It's long been known that two key hormones - ghrelin and leptin - play a key role in the body's appetite and weight management. Ghrelin tells you when you're hungry, while leptin is crucial for telling the brain when you've eaten enough.
For many years, scientists thought obesity could be caused by a shortage of leptin - thinking that without adequate levels, overweight people simply never received the message they had eaten enough.
But more recent studies have shown that obese people have plenty of leptin (in fact, the fatter you are, the more of it you appear to have), but are more likely to be 'leptin-resistant'. This means the cells in the brain that should register leptin no longer 'read' the signals saying the body is full, but instead assume it is starving - no matter how much food is eaten.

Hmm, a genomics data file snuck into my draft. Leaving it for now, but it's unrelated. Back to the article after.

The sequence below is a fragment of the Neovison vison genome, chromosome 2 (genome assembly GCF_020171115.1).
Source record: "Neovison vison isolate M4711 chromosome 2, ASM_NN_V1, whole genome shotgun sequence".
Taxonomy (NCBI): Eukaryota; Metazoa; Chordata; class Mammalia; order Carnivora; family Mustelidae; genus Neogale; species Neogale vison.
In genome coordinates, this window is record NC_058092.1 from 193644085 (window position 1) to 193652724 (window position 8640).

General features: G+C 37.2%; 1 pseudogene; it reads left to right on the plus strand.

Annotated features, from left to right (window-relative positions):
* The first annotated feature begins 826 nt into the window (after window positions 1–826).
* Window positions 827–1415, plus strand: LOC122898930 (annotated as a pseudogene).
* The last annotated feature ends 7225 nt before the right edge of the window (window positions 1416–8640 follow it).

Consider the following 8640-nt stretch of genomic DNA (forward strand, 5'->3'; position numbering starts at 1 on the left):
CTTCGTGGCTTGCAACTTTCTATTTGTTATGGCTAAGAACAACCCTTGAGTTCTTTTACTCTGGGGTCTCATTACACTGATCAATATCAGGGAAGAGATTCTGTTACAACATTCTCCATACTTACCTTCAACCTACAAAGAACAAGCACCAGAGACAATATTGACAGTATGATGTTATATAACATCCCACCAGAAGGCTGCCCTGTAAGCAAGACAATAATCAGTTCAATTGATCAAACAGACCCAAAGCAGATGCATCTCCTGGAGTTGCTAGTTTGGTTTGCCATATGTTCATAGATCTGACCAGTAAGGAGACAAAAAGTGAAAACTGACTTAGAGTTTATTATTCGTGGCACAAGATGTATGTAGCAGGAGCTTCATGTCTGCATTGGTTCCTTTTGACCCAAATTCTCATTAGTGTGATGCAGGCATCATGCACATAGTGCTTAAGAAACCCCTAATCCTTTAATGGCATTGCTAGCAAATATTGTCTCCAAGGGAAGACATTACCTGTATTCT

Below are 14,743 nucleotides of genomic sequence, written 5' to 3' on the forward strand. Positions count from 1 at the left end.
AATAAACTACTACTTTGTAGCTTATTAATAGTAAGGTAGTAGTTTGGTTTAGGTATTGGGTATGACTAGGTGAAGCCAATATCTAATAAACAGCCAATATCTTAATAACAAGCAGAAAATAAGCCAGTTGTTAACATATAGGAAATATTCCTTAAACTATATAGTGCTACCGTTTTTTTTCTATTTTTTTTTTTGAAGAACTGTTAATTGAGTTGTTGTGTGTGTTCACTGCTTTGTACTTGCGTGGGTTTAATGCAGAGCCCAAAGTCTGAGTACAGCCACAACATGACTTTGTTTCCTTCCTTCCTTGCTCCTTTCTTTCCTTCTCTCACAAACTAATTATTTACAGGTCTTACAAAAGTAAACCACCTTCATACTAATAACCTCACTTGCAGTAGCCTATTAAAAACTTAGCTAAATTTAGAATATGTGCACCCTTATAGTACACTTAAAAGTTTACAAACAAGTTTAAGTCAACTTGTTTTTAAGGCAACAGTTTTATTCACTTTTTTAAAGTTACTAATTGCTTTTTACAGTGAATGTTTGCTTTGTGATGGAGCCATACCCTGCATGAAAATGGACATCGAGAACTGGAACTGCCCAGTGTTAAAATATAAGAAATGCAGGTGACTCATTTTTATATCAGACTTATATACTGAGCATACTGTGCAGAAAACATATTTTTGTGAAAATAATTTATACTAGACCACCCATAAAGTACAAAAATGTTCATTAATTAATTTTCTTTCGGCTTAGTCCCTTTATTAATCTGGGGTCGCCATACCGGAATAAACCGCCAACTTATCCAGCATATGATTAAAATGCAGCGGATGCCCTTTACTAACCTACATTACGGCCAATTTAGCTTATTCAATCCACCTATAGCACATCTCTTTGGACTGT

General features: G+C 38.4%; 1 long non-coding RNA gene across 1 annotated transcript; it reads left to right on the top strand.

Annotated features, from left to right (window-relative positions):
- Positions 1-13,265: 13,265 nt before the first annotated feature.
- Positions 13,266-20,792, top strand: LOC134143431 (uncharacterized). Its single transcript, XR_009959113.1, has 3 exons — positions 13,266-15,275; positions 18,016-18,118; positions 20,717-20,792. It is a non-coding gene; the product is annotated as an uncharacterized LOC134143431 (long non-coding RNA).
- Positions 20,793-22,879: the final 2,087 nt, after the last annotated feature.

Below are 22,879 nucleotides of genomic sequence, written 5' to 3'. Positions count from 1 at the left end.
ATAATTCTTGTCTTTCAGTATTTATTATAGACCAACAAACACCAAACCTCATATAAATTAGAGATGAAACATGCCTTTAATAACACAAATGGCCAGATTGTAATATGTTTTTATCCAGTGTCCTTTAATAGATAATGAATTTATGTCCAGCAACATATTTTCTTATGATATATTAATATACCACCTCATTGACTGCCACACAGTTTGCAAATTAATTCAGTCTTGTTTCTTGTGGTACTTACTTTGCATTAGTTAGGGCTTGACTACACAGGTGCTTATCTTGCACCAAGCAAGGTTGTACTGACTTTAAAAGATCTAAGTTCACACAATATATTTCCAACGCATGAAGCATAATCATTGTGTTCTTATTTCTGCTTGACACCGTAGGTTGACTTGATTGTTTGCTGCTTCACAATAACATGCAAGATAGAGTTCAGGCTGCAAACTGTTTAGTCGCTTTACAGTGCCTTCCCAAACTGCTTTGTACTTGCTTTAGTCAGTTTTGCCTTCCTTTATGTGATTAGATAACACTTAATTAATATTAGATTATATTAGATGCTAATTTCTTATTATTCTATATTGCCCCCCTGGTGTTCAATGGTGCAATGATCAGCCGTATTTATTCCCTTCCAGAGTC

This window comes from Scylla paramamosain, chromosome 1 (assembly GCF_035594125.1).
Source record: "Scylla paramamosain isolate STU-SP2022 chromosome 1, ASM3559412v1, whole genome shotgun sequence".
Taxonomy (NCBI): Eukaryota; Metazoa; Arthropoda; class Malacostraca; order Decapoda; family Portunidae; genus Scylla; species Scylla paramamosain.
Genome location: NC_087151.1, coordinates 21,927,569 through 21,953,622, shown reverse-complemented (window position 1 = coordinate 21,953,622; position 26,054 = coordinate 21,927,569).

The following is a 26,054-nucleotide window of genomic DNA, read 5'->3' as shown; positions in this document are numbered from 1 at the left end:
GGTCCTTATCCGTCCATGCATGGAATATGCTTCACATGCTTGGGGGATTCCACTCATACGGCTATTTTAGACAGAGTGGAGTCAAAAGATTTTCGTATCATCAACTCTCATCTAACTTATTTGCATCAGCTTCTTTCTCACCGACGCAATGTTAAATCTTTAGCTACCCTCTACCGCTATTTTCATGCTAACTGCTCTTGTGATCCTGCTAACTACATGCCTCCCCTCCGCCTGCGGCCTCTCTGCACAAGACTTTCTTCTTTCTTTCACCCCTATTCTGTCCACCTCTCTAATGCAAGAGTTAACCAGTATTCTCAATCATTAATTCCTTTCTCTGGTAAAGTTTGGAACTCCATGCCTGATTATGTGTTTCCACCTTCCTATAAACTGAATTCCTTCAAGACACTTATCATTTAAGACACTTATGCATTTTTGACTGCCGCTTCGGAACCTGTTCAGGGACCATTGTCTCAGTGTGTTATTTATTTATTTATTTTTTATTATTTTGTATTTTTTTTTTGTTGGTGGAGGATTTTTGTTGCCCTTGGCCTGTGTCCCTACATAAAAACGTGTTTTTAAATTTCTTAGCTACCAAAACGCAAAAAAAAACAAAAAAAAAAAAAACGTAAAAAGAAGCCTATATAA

Now in a further breakthrough, scientists in Germany have discovered a 'switch' in the brain which regulates the effect of the hunger suppressant leptin. They have discovered an enzyme - histone deacetylase 5 (HDAC5) - has a significant influence on the effect of the hormone.
In fact, those unable to produce the enzymes, were leptin resistant. Remarkably, activating the hormone reversed the effect - causing weight loss.